U.S. District Judge Dudley H. Bowen Jr. made the decision this afternoon after almost two days of testimony. pp The X-Mart tried to open in 2002, but the city rejected its request for an adult entertainment license. The store sued to get a license and won, but the city changed its regulations three months later. The X-Mart was finally allowed to open in January of 2003, so the court is looking at the records of the first 99 days of business to determine how much money the X-Mart should get.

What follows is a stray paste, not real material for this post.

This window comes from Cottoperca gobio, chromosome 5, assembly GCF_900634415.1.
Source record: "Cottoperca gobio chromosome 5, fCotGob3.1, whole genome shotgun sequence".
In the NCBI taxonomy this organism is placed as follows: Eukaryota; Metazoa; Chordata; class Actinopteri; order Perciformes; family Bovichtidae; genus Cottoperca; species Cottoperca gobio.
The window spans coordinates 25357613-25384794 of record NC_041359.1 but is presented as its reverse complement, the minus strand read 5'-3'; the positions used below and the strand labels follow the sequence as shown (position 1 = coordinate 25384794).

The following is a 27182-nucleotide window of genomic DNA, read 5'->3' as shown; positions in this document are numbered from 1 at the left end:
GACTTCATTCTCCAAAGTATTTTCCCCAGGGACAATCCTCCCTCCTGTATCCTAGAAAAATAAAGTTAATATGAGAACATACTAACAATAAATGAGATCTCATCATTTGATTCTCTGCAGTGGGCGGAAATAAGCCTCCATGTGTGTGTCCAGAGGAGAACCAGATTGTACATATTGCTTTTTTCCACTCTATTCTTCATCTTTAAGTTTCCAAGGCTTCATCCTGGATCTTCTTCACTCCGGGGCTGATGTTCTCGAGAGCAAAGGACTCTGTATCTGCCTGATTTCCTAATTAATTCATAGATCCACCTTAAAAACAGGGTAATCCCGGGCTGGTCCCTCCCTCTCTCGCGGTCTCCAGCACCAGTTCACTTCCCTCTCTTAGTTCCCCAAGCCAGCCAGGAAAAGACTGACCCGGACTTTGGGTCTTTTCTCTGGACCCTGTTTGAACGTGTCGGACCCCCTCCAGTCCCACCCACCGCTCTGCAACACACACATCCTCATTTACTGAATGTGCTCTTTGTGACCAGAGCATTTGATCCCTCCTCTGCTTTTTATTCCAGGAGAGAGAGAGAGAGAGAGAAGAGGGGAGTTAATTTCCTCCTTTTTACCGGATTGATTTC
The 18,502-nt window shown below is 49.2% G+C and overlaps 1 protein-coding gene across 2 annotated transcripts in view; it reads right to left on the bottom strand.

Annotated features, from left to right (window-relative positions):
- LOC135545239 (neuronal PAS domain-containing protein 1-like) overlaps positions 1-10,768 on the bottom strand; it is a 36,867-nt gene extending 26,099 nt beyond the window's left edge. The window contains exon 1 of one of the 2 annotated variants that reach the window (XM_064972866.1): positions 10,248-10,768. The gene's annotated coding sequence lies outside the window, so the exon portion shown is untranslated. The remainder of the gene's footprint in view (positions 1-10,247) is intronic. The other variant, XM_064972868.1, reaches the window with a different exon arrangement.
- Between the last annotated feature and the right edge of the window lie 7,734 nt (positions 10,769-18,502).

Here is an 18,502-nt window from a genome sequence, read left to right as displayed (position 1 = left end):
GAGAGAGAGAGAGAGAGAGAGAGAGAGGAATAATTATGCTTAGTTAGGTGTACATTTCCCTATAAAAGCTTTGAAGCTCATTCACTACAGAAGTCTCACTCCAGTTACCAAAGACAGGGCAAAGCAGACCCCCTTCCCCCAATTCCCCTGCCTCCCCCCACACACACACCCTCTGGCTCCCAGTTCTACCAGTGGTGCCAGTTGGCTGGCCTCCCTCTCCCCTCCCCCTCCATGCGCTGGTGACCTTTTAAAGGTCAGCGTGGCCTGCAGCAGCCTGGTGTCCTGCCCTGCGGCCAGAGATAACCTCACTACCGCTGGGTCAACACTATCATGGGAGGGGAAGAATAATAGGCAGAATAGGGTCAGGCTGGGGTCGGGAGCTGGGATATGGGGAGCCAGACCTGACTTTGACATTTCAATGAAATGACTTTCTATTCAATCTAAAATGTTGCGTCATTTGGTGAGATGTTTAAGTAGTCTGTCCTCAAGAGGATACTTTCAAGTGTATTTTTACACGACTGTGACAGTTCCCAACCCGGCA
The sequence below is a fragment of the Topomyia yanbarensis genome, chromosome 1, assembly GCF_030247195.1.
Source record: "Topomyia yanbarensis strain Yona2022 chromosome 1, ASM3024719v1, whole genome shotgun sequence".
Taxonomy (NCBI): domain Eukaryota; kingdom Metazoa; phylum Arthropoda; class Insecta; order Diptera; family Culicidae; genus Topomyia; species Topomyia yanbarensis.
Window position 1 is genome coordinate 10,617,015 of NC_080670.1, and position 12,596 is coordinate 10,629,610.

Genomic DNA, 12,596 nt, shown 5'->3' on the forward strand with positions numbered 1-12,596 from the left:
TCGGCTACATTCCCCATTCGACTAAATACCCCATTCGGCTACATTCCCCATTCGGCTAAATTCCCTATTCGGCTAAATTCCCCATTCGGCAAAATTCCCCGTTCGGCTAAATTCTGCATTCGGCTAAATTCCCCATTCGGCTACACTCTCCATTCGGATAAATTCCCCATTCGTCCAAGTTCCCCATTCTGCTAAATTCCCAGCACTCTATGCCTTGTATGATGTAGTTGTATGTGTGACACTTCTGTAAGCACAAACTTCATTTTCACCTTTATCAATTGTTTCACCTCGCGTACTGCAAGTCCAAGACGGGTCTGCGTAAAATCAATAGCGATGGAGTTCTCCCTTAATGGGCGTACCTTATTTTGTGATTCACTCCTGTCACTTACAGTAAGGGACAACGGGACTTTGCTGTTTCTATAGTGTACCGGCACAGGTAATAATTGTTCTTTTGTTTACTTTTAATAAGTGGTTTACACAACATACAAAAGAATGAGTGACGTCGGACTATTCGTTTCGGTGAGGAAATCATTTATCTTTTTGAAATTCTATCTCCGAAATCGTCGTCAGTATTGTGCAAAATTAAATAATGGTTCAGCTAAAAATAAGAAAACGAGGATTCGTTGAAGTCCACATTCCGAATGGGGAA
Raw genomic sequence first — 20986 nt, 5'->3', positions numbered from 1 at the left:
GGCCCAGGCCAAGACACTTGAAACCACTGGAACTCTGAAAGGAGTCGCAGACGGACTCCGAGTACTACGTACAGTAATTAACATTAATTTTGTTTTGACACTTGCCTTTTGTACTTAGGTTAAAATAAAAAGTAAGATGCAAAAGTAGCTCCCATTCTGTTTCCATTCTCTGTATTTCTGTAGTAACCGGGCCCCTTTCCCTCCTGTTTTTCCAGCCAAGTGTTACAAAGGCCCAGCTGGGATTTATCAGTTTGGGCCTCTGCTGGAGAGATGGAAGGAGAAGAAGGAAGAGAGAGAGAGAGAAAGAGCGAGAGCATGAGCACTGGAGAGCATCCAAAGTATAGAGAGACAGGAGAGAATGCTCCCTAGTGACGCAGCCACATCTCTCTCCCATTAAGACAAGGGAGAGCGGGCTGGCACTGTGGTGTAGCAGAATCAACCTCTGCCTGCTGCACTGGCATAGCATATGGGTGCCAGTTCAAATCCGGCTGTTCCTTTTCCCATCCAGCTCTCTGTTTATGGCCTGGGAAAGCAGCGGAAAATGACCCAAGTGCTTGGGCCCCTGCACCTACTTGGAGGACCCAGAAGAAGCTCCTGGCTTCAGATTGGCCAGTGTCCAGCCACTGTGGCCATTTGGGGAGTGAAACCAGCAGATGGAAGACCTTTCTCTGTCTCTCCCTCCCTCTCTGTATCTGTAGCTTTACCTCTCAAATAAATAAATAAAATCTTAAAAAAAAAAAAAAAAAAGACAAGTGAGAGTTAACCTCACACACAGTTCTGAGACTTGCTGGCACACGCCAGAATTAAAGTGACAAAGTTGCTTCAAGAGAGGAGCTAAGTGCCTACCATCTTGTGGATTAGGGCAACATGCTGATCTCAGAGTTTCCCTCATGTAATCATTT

“Our claim is for $204,000, roughly, plus attorneys fees, and it’s simply the lost profit and the loss opportunity just during a period of 99 days, if you can believe that,” said X-Mart attorney Gary Edinger.
The store owner testified the store made $168,000 in profits during the first 99 says of business, in 2003, and he testified the store had $35,000 in costs associated from being closed in 2002. Bowen pointed out that in the 332 days X-Mart was open in 2003, it did $1.4 million in business.
There is no word on whether the city will appeal the decision.